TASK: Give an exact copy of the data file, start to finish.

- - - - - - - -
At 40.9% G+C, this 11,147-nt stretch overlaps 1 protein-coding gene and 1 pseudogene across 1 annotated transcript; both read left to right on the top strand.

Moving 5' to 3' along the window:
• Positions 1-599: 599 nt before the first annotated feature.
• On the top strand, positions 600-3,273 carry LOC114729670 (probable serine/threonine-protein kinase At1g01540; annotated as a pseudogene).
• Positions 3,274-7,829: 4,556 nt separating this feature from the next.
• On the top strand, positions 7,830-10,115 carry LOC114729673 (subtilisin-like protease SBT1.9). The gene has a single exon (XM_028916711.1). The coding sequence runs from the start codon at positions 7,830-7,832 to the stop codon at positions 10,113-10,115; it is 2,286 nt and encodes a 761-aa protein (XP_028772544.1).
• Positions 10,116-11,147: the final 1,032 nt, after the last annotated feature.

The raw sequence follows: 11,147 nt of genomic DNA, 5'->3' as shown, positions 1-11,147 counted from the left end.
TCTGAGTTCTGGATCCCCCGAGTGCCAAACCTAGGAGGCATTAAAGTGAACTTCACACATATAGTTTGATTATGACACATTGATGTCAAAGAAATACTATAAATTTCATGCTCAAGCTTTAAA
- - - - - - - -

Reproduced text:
At 40.9% G+C, this 11,147-nt stretch overlaps 1 protein-coding gene and 1 pseudogene across 1 annotated transcript; both read left to right on the top strand.

Moving 5' to 3' along the window:
• Positions 1-599: 599 nt before the first annotated feature.
• On the top strand, positions 600-3,273 carry LOC114729670 (probable serine/threonine-protein kinase At1g01540; annotated as a pseudogene).
• Positions 3,274-7,829: 4,556 nt separating this feature from the next.
• On the top strand, positions 7,830-10,115 carry LOC114729673 (subtilisin-like protease SBT1.9). The gene has a single exon (XM_028916711.1). The coding sequence runs from the start codon at positions 7,830-7,832 to the stop codon at positions 10,113-10,115; it is 2,286 nt and encodes a 761-aa protein (XP_028772544.1).
• Positions 10,116-11,147: the final 1,032 nt, after the last annotated feature.

The raw sequence follows: 11,147 nt of genomic DNA, 5'->3' as shown, positions 1-11,147 counted from the left end.
TCTGAGTTCTGGATCCCCCGAGTGCCAAACCTAGGAGGCATTAAAGTGAACTTCACACATATAGTTTGATTATGACACATTGATGTCAAAGAAATACTATAAATTTCATGCTCAAGCTTTAAA